In a family law case where conservatorship or possession (aka parenting time) of children is at issue, the custody evaluation or social study can make-it-or-break-it. I’ve often referred clients to the Separated Parenting Access & Resource Center website and specifically their Guide to the Parenting Evaluation Process. This guide provides insight, aimed at nonprimary parents, for all parts of the process, such as the initial interview, importance of documentation, psychological testing, parent/child joint session, use of collateral contacts, and other aspects of the process.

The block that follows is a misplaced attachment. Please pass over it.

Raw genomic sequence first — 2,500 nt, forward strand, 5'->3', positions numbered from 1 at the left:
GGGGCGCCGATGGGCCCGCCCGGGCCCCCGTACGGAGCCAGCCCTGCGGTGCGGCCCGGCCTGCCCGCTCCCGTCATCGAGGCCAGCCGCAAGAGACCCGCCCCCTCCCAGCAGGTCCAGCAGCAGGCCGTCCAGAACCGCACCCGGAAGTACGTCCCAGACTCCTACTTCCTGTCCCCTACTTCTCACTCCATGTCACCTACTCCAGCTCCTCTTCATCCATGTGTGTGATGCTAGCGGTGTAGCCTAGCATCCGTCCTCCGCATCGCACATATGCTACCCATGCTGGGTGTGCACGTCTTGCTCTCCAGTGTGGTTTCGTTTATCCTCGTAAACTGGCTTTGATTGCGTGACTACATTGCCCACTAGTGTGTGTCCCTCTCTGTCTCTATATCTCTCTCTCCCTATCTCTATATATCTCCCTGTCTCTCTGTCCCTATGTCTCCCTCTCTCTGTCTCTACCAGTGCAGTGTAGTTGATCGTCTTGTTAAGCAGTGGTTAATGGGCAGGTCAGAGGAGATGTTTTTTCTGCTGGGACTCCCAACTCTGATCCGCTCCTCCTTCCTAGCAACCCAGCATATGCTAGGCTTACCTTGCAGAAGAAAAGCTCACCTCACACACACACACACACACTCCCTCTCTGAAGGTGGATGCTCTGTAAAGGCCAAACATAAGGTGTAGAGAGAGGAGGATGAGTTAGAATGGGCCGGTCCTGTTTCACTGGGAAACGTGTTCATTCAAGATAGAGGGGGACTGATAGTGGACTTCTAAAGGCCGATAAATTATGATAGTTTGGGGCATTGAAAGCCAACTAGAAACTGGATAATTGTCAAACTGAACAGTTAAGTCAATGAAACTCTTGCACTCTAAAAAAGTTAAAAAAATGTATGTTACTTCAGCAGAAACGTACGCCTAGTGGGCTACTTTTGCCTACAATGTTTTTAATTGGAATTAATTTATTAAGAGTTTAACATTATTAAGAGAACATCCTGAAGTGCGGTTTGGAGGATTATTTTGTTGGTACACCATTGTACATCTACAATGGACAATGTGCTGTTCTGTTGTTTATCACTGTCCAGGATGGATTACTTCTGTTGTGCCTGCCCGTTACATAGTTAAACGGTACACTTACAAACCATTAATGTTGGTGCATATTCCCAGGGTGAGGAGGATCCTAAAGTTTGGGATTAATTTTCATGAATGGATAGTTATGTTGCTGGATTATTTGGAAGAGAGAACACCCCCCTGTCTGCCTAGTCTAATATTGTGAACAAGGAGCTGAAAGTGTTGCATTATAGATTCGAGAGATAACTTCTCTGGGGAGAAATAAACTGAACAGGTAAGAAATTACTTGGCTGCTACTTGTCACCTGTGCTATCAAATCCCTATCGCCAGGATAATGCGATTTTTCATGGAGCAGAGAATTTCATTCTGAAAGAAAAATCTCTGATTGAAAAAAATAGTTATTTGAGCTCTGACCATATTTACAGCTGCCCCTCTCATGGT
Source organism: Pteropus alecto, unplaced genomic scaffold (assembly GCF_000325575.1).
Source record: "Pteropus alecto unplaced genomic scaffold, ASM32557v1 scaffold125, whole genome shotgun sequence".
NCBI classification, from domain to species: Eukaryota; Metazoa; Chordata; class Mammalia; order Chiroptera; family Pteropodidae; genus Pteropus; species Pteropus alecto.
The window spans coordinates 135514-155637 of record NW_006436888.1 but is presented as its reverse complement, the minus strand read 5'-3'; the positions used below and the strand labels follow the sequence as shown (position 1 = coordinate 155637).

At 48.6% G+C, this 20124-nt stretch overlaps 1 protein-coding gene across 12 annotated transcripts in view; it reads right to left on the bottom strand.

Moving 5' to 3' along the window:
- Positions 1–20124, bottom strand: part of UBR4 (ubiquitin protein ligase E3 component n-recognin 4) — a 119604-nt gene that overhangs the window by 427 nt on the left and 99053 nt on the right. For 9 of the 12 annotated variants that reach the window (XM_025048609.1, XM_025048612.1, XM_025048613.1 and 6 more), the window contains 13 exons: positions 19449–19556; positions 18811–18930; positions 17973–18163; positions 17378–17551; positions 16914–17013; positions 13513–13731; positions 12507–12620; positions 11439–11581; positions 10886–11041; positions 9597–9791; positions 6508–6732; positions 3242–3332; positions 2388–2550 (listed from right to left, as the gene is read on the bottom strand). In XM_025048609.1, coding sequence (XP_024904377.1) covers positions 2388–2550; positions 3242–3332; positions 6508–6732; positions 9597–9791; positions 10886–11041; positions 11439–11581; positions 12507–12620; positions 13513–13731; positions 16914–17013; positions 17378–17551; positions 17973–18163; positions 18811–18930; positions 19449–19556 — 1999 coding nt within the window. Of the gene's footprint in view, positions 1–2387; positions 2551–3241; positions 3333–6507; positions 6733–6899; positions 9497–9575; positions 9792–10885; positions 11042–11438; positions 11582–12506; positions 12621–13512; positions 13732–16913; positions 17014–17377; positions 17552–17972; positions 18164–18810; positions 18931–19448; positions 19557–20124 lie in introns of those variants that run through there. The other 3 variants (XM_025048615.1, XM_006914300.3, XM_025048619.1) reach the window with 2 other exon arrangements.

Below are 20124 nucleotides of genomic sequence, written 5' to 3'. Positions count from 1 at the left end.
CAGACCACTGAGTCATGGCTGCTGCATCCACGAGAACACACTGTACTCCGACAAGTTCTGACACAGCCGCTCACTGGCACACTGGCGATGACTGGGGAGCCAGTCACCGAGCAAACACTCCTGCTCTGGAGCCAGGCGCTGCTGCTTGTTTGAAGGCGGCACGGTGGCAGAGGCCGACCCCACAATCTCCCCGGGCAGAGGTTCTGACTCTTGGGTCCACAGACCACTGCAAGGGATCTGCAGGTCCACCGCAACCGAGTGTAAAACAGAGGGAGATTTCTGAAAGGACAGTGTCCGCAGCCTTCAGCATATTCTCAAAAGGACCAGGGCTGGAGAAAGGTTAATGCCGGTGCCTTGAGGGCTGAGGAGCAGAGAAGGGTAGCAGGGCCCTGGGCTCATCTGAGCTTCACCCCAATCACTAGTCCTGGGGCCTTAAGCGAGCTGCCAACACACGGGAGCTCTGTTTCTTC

Some custody evaluations are performed by a social worker, maybe one employed by the county where the case is pending. These are often less-expensive than other versions of the evaluation. If the parties can afford it, the better option is to use a private professional to conduct the custody evaluation. A private professional can be a social worker that works in private industry. Or, if mental health issues are a contested topic in the case, another option is to use a forensic psychologist to conduct the custody evaluation so that psychological evaluations will be a part of the process. Often a court-appointed social study conducted by the county-paid workers will not involve a home study, whereas a private paid evaluation will.
The resulting report of the evaluation will be relied upon heavily by the judge and/or jury in deciding the conservatorship or possession issues. That’s not to say that you can’t challenge an evaluation that goes against you, but it does make your case more difficult.